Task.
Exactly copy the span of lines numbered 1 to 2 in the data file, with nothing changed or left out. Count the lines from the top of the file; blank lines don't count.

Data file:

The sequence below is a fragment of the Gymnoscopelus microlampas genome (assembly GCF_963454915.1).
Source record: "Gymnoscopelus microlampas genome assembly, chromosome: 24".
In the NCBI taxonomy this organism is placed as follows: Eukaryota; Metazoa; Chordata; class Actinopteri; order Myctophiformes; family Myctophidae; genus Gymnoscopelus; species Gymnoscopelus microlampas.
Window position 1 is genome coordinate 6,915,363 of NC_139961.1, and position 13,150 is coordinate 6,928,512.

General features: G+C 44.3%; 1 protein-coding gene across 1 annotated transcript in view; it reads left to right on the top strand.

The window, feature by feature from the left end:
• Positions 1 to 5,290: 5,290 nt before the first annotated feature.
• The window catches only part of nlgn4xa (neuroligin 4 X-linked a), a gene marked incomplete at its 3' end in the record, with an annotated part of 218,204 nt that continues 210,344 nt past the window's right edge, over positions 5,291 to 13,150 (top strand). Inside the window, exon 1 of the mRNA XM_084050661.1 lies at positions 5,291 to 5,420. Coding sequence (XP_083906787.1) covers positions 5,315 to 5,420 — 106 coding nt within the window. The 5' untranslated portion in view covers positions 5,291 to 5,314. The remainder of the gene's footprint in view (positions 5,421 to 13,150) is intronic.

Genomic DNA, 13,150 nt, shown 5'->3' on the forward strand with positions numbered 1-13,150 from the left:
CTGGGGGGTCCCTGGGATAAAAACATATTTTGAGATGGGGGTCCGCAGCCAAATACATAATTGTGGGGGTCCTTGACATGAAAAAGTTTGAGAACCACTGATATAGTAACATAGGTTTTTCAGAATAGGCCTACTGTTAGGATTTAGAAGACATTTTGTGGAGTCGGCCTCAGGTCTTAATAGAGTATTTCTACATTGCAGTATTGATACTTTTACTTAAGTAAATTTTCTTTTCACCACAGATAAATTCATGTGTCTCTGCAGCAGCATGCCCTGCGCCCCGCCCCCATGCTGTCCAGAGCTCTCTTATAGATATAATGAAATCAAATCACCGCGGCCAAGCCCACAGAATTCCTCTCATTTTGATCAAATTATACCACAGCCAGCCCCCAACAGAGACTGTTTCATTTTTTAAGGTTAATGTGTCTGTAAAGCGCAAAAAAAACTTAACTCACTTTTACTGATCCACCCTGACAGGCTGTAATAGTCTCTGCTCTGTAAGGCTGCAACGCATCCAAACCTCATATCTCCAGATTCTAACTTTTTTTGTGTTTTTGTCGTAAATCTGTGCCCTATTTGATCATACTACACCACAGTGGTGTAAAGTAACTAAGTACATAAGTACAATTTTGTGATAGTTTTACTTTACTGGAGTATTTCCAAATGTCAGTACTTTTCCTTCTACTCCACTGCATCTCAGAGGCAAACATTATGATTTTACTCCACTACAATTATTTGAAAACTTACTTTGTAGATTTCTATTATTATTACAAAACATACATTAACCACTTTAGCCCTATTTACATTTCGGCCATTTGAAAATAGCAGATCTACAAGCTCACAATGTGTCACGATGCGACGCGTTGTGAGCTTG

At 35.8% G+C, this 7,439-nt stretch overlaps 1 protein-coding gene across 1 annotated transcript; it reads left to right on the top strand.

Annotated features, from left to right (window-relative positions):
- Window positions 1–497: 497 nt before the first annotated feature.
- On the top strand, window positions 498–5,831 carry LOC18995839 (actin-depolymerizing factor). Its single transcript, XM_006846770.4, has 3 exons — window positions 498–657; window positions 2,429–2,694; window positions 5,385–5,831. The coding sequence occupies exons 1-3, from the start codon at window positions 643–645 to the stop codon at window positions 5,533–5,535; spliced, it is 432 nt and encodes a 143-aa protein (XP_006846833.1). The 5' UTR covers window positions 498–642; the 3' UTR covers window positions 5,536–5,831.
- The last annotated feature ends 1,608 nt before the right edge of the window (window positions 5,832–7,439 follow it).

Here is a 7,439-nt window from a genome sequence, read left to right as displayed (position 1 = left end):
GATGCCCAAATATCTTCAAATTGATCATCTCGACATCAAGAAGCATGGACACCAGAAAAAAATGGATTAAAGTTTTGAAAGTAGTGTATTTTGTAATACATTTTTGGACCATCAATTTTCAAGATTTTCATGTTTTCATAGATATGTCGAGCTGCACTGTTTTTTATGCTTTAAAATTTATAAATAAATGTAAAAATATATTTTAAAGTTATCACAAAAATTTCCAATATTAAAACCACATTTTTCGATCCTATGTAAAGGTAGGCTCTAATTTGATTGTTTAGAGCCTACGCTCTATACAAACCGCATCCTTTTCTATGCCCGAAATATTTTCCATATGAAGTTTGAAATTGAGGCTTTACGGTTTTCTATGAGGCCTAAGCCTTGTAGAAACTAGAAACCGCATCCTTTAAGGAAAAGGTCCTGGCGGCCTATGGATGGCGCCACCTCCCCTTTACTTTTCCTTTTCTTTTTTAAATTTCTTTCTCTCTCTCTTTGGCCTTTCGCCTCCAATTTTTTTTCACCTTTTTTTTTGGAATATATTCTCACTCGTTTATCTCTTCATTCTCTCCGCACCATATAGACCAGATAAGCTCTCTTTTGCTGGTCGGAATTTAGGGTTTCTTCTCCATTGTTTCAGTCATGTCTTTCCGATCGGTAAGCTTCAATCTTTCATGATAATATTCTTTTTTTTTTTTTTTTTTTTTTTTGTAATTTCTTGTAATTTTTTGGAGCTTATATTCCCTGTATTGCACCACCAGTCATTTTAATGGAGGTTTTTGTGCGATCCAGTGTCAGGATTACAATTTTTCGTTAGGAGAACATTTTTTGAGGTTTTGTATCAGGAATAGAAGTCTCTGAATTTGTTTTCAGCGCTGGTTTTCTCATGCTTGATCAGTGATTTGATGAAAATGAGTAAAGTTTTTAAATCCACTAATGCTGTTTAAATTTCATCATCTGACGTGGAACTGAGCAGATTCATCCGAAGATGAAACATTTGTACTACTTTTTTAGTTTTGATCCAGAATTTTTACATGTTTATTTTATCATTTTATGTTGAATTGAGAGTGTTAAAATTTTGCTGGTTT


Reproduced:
The sequence below is a fragment of the Gymnoscopelus microlampas genome (assembly GCF_963454915.1).
Source record: "Gymnoscopelus microlampas genome assembly, chromosome: 24".